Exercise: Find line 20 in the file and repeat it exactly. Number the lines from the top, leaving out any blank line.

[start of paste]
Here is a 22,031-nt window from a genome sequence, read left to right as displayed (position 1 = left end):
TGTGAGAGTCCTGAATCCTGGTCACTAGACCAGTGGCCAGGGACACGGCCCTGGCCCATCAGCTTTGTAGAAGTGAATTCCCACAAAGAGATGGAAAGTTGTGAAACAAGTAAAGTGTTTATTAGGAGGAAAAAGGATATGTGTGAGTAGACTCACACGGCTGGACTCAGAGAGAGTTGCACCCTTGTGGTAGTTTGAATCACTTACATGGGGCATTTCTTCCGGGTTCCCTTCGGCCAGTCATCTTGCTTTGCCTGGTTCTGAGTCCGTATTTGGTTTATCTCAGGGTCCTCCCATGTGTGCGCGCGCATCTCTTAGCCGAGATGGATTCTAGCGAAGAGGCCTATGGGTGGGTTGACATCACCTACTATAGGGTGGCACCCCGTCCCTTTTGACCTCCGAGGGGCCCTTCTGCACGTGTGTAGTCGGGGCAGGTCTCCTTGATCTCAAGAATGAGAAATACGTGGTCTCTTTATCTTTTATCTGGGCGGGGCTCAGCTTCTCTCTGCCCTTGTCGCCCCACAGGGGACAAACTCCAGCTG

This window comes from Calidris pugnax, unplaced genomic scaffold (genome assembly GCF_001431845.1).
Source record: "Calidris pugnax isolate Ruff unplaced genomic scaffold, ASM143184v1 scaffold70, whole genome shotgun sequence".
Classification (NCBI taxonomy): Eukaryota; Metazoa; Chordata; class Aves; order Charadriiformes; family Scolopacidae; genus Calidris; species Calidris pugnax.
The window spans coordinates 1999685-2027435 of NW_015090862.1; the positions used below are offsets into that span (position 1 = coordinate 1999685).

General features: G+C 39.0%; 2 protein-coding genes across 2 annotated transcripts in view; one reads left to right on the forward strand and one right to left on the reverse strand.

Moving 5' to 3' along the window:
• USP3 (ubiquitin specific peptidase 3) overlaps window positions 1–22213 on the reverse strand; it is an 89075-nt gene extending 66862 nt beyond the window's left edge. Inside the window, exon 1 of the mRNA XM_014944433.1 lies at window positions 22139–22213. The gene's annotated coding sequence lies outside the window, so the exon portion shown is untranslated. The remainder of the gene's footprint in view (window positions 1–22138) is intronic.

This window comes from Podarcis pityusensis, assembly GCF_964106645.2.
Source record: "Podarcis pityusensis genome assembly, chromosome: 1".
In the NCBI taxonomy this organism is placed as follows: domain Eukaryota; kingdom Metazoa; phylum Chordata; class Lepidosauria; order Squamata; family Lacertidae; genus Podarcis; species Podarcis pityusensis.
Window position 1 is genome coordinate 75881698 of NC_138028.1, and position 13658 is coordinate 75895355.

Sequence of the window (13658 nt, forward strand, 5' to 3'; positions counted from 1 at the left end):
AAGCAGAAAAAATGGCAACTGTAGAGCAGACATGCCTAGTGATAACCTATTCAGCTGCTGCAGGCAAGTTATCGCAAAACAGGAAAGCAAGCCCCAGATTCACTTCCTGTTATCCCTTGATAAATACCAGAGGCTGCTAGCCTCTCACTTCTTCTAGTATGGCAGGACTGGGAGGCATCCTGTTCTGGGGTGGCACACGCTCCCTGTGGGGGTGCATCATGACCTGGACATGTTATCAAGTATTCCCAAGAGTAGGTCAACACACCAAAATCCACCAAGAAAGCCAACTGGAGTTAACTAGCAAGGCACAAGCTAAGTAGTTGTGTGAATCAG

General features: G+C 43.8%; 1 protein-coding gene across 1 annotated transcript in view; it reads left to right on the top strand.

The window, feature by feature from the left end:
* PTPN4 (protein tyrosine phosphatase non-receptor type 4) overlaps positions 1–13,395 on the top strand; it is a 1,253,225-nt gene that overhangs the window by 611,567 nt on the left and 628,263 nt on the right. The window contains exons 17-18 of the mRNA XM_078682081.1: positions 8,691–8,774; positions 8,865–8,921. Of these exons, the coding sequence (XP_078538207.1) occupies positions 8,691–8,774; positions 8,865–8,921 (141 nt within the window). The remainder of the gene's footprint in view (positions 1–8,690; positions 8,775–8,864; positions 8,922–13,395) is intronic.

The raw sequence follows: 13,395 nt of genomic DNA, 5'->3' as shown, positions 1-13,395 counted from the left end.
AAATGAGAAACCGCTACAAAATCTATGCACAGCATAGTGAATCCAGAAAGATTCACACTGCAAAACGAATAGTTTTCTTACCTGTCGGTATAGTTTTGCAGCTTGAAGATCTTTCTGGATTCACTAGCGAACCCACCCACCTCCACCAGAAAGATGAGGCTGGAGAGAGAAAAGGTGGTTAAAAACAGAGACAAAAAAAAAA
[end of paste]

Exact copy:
AAATGAGAAACCGCTACAAAATCTATGCACAGCATAGTGAATCCAGAAAGATTCACACTGCAAAACGAATAGTTTTCTTACCTGTCGGTATAGTTTTGCAGCTTGAAGATCTTTCTGGATTCACTAGCGAACCCACCCACCTCCACCAGAAAGATGAGGCTGGAGAGAGAAAAGGTGGTTAAAAACAGAGACAAAAAAAAAA